Professional engineering and project management requires deadlines to be established a met. After all, our work focuses on delivering our expertise to others, for their use. Whether it’s a geotechnical report, a set of high-quality construction plans, or anything in between – the people paying for professional services expect something of value in return.
Engineers provide a keen level of expertise, working in various disciplines across the industry. There are a lot o different firms who offer similar services so engineers have to differentiate themselves from their competition. It might be based on geography and knowing the local codes, standards, and permitting process. It might be a specialty of experience you have that others simply don’t. This is commonly referred to as your value proposition. It is what makes your firm more attractive to potential customers.
Completing a client’s work efficiently and accurately is vital to the success of a project, but this is NOT your value proposition. Just because you can complete the work faster than everyone might be able to doesn’t necessarily make you stand out. Everyone wants their work completed in a timely manner, especially when the client is paying by the hour. There is a common expectation of clients that all work be completed in the most efficient and accurate way possible.
3 Reasons Friday Deadlines are Terrible Deadlines
All that said, deadlines are still a must. Completing work and moving work through the engineering process takes effort and attention to detail. But just because the work needs to be done – you don’t need to set your deadlines for Friday! Why I think Friday deadlines are a bad choice:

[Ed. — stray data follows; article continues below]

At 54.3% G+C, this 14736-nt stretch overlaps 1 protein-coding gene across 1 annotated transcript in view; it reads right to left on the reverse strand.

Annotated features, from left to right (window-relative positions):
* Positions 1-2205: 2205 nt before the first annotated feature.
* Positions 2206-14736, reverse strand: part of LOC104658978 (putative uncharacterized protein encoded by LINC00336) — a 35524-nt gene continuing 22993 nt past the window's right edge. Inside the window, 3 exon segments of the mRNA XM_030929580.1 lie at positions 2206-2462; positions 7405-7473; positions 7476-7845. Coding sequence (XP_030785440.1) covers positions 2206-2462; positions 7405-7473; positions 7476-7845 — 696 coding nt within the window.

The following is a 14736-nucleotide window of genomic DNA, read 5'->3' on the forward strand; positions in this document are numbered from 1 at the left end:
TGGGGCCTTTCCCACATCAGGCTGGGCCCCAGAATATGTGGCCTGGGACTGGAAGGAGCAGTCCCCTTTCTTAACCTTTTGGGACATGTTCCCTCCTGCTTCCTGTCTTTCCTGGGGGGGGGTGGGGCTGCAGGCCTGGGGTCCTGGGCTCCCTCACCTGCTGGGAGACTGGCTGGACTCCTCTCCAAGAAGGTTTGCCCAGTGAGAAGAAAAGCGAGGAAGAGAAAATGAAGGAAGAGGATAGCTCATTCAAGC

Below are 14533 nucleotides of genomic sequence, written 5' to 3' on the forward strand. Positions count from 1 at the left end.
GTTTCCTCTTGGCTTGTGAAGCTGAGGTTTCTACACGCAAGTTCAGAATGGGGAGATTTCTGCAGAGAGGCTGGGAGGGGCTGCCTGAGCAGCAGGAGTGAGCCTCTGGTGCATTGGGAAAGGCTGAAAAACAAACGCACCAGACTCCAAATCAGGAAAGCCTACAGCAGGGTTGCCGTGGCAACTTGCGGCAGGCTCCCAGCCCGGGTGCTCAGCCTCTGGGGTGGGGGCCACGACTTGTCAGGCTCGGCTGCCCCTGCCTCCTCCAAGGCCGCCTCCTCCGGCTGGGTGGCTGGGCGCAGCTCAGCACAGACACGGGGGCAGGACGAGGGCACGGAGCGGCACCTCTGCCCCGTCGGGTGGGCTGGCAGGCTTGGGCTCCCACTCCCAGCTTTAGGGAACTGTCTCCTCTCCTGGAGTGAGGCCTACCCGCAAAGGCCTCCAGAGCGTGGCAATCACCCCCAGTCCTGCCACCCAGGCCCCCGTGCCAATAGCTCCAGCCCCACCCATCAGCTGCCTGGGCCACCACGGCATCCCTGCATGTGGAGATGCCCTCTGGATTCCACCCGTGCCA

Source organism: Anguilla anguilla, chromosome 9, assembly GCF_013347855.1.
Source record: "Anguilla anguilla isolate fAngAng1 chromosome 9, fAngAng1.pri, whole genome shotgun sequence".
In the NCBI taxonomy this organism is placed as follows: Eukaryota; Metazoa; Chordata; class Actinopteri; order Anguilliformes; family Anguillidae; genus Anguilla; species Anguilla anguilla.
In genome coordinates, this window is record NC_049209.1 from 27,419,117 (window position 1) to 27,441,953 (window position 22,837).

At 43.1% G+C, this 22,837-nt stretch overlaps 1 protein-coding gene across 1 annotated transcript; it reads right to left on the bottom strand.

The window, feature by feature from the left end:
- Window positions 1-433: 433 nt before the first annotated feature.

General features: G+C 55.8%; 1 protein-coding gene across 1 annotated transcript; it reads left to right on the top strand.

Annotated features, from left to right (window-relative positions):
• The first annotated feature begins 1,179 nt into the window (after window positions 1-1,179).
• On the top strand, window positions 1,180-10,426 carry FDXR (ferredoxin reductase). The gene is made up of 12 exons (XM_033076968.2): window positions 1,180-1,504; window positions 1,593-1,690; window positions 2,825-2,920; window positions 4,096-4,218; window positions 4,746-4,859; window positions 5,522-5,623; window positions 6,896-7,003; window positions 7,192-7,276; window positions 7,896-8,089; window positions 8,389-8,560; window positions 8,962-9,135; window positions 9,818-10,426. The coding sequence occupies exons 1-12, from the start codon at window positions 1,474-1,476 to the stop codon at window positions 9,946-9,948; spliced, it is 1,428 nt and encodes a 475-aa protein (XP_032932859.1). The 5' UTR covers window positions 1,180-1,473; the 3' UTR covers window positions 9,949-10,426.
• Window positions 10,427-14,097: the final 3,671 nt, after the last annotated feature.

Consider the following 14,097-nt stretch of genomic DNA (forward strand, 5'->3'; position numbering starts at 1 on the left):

Miss it and you miss it “by a week”
The difference between delivering a package to a client or review agency on Friday at 4:15 pm versus dropping it off at 8:20 am on Monday morning is very little, yet in the eyes of your client, it’s a week late! I expected this last week, you are delaying me, the schedule just gets prolonged because you missed the deadline we agreed to. These are all responses I have heard over the years.
A rush to finish before the weekend
The weekend is a time to meant to relax and recharge before the next workweek. Friday deadlines can create additional stress and pressure. One scenario leaves your staff sacrificing their weekend plans to make a deadline that is now overdue, impacting their whole weekend. Another is when your staff meets the deadline at whatever cost necessary, even if the quality of the work is what suffers! Combine this rush with the reality that as a week progresses, some staff experience fatigue and reduced productivity. By Friday, they are shifting their attention to the weekend and this has a double impact on the project considering missing the deadline might have been less impactful than producing poor work.
At the start of a week, you may think you have plenty of time but can quickly feel overwhelmed if you procrastinate on tasks early in the week. A Friday deadline on Monday seems so far away, yet all too often we realize we should have accelerated our efforts much sooner than we did.
The Ideal Deadline Day
At this point, we can probably agree that a Friday deadline is not desirable, but what day is the best day for a deadline? I have found Tuesday to be the best day to establish a deadline! Here’s why: